We are only contributing minimally to the 529 and saving the rest as just "savings"

lazy-saver

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Re: 529 contributions
« Reply #8 on: April 02, 2018, 11:11:42 AM »
For us though, the 529 account is a much higher fee than our other investments. So it doesn't make sense to have anything in that account that we don't need for education.

You can have more than one 529. We put the state deduction limit in our state's and some more in a Nevada Vanguard one. (I'm not certain this is better than just making sure miscellaneous investments contain enough for college as well as retirement, for reasons of uncertainty that other people mention, but it is an option)

BeanCounter

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Re: 529 contributions
« Reply #9 on: April 02, 2018, 11:23:47 AM »
For us though, the 529 account is a much higher fee than our other investments. So it doesn't make sense to have anything in that account that we don't need for education.

You can have more than one 529. We put the state deduction limit in our state's and some more in a Nevada Vanguard one. (I'm not certain this is better than just making sure miscellaneous investments contain enough for college as well as retirement, for reasons of uncertainty that other people mention, but it is an option)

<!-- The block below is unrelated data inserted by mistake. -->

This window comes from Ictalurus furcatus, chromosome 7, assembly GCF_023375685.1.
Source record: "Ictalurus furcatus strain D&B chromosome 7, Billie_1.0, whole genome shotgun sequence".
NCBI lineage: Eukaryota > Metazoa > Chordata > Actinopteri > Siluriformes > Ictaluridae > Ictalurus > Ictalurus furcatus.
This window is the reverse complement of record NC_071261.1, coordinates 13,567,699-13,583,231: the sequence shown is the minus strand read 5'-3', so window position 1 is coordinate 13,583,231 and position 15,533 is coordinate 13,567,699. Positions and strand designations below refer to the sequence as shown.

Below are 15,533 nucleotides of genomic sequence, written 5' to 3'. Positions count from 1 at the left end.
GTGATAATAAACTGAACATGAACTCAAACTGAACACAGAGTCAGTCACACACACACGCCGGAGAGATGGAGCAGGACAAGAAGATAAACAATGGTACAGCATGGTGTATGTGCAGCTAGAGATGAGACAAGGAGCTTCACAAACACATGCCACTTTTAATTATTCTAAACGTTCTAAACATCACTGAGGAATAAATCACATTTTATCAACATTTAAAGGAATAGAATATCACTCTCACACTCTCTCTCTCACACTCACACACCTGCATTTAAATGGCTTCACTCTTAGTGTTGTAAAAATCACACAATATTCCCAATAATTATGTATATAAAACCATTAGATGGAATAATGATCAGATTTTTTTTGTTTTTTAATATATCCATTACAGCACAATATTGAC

I don't understand what the advantage is to doing this? You can contribute as much as you want to a 529 or multiple 529s, but you only get to deduct up to your state's limit.

blinx7

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Re: 529 contributions
« Reply #10 on: April 02, 2018, 11:30:18 AM »

You haven't given us enough information about your assets, income, expenses, goals, etc. for us to provide informed feedback.

But what you are doing is almost exactly what I am doing so without extra information I say rock on.

stephen902

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Re: 529 contributions
« Reply #11 on: April 02, 2018, 11:33:27 AM »
I really appreciate the replies. It helps a lot. I really like reeshau's plan. In fact, I think I'm going to copy it. One point thing I've been told is you can't just withdraw principle without penalty. You have to include an earnings portion of any distribution as taxable income. Second, you have to pay an extra 10 percent penalty on the earnings. So while over-funding isn't the end of the world, it is fairly inefficient.

I'm using fidelity's 'unique' 529 which allows for very low cost and pretty solid investments imo.

stephen902

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Re: 529 contributions
« Reply #12 on: April 02, 2018, 11:35:32 AM »

You haven't given us enough information about your assets, income, expenses, goals, etc. for us to provide informed feedback.

But what you are doing is almost exactly what I am doing so without extra information I say rock on.


Contributing to the 529 isn't substantial in terms of my FI timeline. As far as the goals for the 529 I guess I'm just not certain. I like the idea of a large portion with a possible risk of underfunding. Thanks for your thoughts.

blinx7

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Re: 529 contributions